Suren Dayal’s Election Petition

Qs & As

The Privy Council

One cannot anticipate the outcome of the case. Each case is decided on its own merits and depending on what the Law Lords make of the facts’

* ‘It is hard to understand why it takes years after an election to determine an election petition’

By LEX

In a small island where politicians, lawyers, judges and business community leaders rub shoulders formally and socially, where so many institutions are politicised and given the way some laws are interpreted, it is salutary, says Lex, that we still have the Privy Council as a supervisory court to set matters right and in their proper perspective whenever required, in addition to consolidating our jurisprudence.

* Is it possible to anticipate what the Law Lords of the Judicial Committee of the Privy Council (JCPC) may decide in the appeal lodged by Suren Dayal against the judgement of the Supreme Court, which dismissed his petition against the election of Pravind Jugnauth, Leela Devi Dookun-Luchoomun and Yogida Sawmynnaden? Are there trends that could indicate the direction in which the Law Lords would be likely to take?

No, one cannot anticipate the outcome of the case. Each case is decided on its own merits and depending on what the Law Lords make of the facts and how they will apply the law.

* The process of justice is supposed to be impartial, but Suren Dayal is challenging the election of, amongst others, the sitting Prime Minister of the current government. Could that be a consideration that may influence the decision of the Privy Council should it choose not to disturb the status quo at the level of the governance of the country?

Many people, including lawyers, believe that when a court of law is dealing with a sitting head of government or head of state, this might be something that judges would bear in mind. We are free to speculate, but we will never know if that’s indeed the case.

* But would you expect the Law Lords to go the way they did as in the MedPoint case?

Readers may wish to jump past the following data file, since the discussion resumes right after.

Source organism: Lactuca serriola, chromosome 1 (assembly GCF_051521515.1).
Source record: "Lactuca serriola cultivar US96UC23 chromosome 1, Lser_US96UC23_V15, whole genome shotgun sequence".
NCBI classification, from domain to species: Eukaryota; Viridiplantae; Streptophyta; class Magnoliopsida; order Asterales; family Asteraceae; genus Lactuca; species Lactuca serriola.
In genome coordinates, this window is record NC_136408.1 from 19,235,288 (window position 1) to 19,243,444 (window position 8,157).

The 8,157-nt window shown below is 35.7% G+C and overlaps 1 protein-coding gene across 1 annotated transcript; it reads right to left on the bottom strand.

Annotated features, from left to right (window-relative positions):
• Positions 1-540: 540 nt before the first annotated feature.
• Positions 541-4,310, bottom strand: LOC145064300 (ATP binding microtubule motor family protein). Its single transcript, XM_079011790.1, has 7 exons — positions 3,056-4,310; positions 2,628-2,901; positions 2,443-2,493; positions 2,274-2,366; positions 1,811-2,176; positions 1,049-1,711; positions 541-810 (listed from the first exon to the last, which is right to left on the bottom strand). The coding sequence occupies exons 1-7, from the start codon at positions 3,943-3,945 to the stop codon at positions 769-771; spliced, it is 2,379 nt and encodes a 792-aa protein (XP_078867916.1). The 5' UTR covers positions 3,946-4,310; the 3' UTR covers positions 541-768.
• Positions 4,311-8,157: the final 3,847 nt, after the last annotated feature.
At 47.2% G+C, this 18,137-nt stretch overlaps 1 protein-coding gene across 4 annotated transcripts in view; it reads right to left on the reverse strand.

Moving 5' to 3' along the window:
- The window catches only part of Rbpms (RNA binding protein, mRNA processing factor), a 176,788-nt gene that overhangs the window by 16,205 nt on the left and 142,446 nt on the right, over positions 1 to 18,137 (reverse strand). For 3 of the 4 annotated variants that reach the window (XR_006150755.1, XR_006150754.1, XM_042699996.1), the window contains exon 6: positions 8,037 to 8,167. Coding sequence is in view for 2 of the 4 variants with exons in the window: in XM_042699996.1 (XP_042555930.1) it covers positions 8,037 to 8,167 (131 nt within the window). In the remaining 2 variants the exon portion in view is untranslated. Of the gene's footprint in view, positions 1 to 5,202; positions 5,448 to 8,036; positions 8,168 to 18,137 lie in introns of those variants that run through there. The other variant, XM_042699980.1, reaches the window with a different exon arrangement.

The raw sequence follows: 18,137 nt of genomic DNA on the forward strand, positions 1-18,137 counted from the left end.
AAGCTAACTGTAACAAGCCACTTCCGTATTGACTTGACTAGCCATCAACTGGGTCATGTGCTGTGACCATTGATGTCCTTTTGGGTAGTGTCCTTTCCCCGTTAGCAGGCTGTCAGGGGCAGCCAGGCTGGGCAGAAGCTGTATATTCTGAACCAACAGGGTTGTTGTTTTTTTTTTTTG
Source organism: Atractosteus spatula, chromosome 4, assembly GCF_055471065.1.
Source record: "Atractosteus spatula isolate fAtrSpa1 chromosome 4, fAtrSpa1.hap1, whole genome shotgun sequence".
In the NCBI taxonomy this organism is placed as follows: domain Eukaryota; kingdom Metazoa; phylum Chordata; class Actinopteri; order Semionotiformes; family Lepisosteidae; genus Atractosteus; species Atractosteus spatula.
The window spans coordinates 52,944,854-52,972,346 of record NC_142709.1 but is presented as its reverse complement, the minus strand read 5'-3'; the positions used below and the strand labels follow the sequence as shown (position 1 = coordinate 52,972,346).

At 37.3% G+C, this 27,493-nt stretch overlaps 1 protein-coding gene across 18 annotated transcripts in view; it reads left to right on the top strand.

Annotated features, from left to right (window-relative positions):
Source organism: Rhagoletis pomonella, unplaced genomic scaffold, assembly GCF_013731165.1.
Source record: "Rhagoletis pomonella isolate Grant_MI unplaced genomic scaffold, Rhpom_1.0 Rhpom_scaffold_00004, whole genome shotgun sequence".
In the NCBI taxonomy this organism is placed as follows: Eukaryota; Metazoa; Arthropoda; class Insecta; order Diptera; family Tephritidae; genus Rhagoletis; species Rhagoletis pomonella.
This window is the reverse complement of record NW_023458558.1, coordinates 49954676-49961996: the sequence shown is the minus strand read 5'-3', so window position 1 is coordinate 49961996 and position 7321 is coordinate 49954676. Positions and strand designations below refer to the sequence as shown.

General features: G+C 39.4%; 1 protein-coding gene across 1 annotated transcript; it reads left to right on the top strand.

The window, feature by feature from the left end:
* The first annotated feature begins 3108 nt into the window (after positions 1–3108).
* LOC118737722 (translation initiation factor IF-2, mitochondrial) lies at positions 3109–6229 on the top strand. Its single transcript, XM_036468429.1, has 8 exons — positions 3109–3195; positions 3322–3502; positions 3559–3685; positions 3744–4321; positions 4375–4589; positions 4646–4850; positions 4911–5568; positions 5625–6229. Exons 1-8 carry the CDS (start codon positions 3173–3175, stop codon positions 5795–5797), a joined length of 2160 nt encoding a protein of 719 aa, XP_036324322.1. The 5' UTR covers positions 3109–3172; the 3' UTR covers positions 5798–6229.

Difficult to say. The turning point in the MedPoint case was the volte-face of the Independent Commission Against Corruption (ICAC), represented before the Privy Council by its director, Navin Beekarry, who filed a document to state that there was no case against Pravind Jugnauth. If the institution that filed a charge against an accused comes forward to state that its earlier decision was wrong and that the case should not go ahead, what can the court do? The issue in the MedPoint case was whether the sister of the Prime Minister had a personal interest in the matter, and this was what the Law Lords decided:

’40. The Board notes that the Independent Commission against Corruption, which initiated this prosecution, now accepts in its written case on this appeal that it is difficult to see how “an internal reallocation of payments source for the external contract” would be a decision in which Mrs Malhotra would have a personal interest.

’41. This is sufficient to dispose of this appeal. The prosecution has failed to establish that the defendant’s sister had a personal interest in the decision, an element of the actus reus of the offence contrary to section 13(2). However, it should also be noted that, by the same token, the defendant could not have had knowledge of the existence of facts giving rise to a personal interest in the decision in his sister, because there were none.

’42. For these reasons, the appeal will be dismissed.’

* The layman may sometimes wonder whether judges are or could be completely free of ‘predispositions, prejudices, and vulnerabilities that come from their own life experiences’ or other vulnerabilities. Both locally and at the level of the Privy Council?

To what extent does a judge’s personal views or opinions really shape the outcome of a case, and what should be done about it, that’s difficult to say. However, in a society where the media and general public are increasingly scrutinizing judicial decisions, judges and magistrates are expected to justify their decisions or risk facing public and even professional backlash.

* Besides the Crown dependencies and the United Kingdom Overseas Territories, Mauritius is one of the 12 Commonwealth countries which still use the JCPC as their highest court of appeal. Australia was one of the first in 1901 which established its own highest court for constitutional matters. India abolished appeals to the Privy Council in 1949 – two years after winning independence. Why did our political leadership decide to hang on to the Privy Council?

With the politicisation of so many institutions and given the way some laws are interpreted, it is salutary that we still have the Privy Council as the final court of appeal to set matters right and in their proper perspective whenever required. Many judgments of the Privy Council are living proof of this. For example, the Supreme Court held that the decision of the DPP is not reviewable, but the Privy Council held otherwise. Read More… Become a Subscriber


Mauritius Times ePaper Friday 25 November 2022

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